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This chapter is from the book

This chapter is from the book

Returning Objects via Pointer Arguments

From: writeback.m

In ARC mode, pointer-to-pointer arguments are somewhat complicated. These are typically used for two things, either passing arrays or returning objects. If you are passing an array down the stack, then you should make sure that you declare it as const. This tells the compiler that the callee will not perform any assignments to it, so ARC can pass the array without any complex interaction.

If you are returning an object via this mechanism, ARC produces some fairly complex code. In the example at the start of this section, the call to writeBack() generates code that is roughly equivalent to this:

id tmp = [object retain];
[tmp retain];
[object release];
object = tmp;

In writeBack(), the new object will be autoreleased before storing it in the temporary value. This means that, at the end of this, object contains an owning reference to the new object.

If you declared object as __autoreleasing id, the generated code is a lot simpler. This will simply autorelease the value initially stored in object, which will have no effect because the initial value for all object pointers—even with automatic storage—is nil, and will pass the pointer directly and expect the callee to store a non-owning (autoreleased) pointer in it, if it modifies it.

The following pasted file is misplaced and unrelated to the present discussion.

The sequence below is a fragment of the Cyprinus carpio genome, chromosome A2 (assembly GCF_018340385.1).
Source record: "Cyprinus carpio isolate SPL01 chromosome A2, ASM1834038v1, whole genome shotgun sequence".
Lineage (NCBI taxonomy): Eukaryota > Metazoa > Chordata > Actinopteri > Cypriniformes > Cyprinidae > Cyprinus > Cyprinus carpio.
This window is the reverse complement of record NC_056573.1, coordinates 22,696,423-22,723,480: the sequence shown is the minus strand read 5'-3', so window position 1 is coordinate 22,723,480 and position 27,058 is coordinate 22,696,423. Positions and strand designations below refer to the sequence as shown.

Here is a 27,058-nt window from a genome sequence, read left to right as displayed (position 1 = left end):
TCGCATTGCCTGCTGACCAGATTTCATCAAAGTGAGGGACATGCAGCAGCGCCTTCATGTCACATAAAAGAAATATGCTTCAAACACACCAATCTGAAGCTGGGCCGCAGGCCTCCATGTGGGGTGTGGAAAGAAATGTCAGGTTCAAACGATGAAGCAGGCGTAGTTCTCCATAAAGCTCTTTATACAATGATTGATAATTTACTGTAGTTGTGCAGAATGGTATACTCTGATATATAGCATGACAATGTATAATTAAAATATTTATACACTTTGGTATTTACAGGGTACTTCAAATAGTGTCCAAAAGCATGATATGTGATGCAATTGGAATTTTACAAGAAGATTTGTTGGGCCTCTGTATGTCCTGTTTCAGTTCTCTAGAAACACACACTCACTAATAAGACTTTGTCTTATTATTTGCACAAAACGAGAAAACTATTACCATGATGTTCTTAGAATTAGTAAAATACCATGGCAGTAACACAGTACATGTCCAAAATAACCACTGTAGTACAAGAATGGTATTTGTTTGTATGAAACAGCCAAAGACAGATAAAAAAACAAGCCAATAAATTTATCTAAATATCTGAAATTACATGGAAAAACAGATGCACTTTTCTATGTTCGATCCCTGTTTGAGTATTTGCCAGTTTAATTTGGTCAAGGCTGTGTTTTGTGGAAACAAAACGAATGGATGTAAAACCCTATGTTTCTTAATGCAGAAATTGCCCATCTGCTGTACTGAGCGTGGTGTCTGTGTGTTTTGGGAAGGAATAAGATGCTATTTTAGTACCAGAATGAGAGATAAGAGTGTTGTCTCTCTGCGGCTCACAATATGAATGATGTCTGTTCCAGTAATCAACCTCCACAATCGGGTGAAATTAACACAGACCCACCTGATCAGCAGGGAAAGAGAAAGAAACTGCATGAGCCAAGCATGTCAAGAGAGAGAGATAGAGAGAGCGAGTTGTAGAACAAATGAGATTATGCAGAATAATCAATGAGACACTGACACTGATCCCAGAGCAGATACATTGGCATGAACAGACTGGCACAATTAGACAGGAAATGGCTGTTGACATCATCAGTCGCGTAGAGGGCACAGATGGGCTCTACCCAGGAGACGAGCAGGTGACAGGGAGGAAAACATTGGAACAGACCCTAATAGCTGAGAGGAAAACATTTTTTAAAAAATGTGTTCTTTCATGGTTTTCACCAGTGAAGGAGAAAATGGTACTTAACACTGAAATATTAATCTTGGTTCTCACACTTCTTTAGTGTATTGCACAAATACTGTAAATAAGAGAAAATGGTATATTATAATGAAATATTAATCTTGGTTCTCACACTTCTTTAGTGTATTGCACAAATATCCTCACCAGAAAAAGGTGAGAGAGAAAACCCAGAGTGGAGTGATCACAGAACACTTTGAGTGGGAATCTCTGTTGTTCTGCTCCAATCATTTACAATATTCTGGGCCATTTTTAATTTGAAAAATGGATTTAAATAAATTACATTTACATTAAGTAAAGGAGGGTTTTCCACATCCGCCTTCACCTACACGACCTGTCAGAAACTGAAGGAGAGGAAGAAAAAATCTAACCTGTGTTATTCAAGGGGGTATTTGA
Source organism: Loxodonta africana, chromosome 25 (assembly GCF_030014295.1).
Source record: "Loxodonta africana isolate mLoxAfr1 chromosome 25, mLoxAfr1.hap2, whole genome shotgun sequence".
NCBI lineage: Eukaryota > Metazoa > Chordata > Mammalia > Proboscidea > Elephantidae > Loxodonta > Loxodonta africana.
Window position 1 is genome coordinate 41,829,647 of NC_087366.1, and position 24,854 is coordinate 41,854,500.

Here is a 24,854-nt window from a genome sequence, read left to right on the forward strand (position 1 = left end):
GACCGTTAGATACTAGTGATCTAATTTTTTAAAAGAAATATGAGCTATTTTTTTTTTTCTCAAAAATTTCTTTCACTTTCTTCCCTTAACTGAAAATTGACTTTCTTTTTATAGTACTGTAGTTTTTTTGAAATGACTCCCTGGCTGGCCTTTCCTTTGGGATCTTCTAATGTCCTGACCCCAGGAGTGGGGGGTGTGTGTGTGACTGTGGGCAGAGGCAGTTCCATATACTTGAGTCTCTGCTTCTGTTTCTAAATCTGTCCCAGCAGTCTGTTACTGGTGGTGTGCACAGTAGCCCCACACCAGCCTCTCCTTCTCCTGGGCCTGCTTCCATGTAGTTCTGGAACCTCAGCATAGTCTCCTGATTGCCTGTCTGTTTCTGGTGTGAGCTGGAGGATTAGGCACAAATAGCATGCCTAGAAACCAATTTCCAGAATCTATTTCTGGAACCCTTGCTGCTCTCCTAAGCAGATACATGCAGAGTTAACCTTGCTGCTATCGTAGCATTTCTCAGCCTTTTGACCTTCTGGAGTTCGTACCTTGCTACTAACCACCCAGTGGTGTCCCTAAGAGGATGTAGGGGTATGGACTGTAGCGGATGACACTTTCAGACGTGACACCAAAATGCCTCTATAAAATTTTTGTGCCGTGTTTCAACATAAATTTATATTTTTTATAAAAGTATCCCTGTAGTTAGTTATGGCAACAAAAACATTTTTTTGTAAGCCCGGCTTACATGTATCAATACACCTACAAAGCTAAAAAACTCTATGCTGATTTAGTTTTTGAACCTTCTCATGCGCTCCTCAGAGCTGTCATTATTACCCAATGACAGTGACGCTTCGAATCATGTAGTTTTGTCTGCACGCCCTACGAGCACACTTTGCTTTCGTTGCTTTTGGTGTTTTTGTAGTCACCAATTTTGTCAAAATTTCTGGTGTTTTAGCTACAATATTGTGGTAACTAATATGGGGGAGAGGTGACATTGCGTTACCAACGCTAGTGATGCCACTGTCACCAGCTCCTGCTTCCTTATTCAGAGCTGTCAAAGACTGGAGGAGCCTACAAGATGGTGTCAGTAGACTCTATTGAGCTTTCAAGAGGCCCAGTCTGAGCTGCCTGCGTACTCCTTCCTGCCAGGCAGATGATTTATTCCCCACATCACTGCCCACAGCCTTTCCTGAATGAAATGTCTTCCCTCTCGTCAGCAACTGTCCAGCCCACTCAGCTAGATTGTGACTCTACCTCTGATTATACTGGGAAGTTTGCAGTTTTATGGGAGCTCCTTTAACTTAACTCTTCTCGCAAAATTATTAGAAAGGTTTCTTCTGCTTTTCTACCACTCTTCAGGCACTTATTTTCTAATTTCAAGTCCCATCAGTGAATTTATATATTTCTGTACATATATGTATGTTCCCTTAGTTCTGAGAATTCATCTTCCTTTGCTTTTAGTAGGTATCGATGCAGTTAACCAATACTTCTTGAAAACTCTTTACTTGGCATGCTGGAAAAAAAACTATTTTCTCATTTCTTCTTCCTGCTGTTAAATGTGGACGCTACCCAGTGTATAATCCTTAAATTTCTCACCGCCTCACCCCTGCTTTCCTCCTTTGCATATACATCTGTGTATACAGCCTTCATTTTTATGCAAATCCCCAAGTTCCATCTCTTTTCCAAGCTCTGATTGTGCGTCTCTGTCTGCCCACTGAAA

When you run this example, you’ll see that the weak reference is only zeroed when the autorelease pool is destroyed. The writeBack() function stores an autoreleased object into the passed pointer in all cases, and never releases the passed value. The caller is always responsible for ensuring that the value passed in is a non-owning reference, which it does either by ensuring that it’s a pointer to an autoreleased object or a copy of a pointer to a retained object.

If you instead mark the parameter out (only allowed on method parameters, not C function parameters) then the callee guarantees that it will not read the value, so the compiler will skip the step where it makes a copy of the pointer in object before the call.

If you need to pass multiple objects up the stack, then you should probably return an NSArray instance. There are some alternatives, but they are sufficiently complex that it’s simply not worth the effort: they’re easy to get subtly wrong and spend ages debugging, and if you do manage to get it right, you’ll probably find it’s slower than using an NSArray.

If you are passing multiple values down the stack, then you should declare an array type with an explicit ownership qualifier for the parameter, not a pointer type. For example, __unsafe_unretained id [] instead of id *. This ensures that the writeback mechanism is not used.

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